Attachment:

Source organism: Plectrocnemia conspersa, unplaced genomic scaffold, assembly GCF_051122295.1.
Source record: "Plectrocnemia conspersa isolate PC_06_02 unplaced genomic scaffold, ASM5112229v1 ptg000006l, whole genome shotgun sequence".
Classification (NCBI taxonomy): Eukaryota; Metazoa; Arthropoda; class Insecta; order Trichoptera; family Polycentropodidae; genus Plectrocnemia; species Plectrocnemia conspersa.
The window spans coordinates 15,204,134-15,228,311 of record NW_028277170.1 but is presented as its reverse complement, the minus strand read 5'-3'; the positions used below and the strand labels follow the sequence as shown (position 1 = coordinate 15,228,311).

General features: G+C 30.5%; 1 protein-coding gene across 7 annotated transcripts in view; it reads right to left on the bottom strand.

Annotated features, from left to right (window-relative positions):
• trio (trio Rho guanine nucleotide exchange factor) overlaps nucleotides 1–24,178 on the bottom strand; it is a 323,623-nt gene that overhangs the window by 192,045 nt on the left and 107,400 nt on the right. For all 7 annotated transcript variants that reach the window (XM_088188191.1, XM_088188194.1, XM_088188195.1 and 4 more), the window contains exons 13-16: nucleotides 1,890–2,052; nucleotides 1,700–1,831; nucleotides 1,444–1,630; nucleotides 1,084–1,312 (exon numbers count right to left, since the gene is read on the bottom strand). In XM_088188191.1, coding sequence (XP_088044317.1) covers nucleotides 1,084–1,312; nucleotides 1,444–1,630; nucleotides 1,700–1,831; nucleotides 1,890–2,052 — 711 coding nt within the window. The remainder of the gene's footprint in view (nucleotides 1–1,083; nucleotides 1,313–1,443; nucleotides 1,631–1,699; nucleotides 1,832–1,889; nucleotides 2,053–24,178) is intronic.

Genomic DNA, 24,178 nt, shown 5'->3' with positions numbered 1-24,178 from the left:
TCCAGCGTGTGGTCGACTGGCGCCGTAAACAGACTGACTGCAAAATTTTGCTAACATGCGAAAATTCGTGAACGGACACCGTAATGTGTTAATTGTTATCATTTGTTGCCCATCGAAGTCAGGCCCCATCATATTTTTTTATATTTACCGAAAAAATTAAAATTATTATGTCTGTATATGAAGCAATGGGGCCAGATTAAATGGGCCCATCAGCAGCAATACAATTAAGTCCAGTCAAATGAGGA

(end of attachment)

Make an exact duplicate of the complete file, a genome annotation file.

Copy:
Source organism: Plectrocnemia conspersa, unplaced genomic scaffold, assembly GCF_051122295.1.
Source record: "Plectrocnemia conspersa isolate PC_06_02 unplaced genomic scaffold, ASM5112229v1 ptg000006l, whole genome shotgun sequence".
Classification (NCBI taxonomy): Eukaryota; Metazoa; Arthropoda; class Insecta; order Trichoptera; family Polycentropodidae; genus Plectrocnemia; species Plectrocnemia conspersa.
The window spans coordinates 15,204,134-15,228,311 of record NW_028277170.1 but is presented as its reverse complement, the minus strand read 5'-3'; the positions used below and the strand labels follow the sequence as shown (position 1 = coordinate 15,228,311).

General features: G+C 30.5%; 1 protein-coding gene across 7 annotated transcripts in view; it reads right to left on the bottom strand.

Annotated features, from left to right (window-relative positions):
• trio (trio Rho guanine nucleotide exchange factor) overlaps nucleotides 1–24,178 on the bottom strand; it is a 323,623-nt gene that overhangs the window by 192,045 nt on the left and 107,400 nt on the right. For all 7 annotated transcript variants that reach the window (XM_088188191.1, XM_088188194.1, XM_088188195.1 and 4 more), the window contains exons 13-16: nucleotides 1,890–2,052; nucleotides 1,700–1,831; nucleotides 1,444–1,630; nucleotides 1,084–1,312 (exon numbers count right to left, since the gene is read on the bottom strand). In XM_088188191.1, coding sequence (XP_088044317.1) covers nucleotides 1,084–1,312; nucleotides 1,444–1,630; nucleotides 1,700–1,831; nucleotides 1,890–2,052 — 711 coding nt within the window. The remainder of the gene's footprint in view (nucleotides 1–1,083; nucleotides 1,313–1,443; nucleotides 1,631–1,699; nucleotides 1,832–1,889; nucleotides 2,053–24,178) is intronic.

Genomic DNA, 24,178 nt, shown 5'->3' with positions numbered 1-24,178 from the left:
TCCAGCGTGTGGTCGACTGGCGCCGTAAACAGACTGACTGCAAAATTTTGCTAACATGCGAAAATTCGTGAACGGACACCGTAATGTGTTAATTGTTATCATTTGTTGCCCATCGAAGTCAGGCCCCATCATATTTTTTTATATTTACCGAAAAAATTAAAATTATTATGTCTGTATATGAAGCAATGGGGCCAGATTAAATGGGCCCATCAGCAGCAATACAATTAAGTCCAGTCAAATGAGGA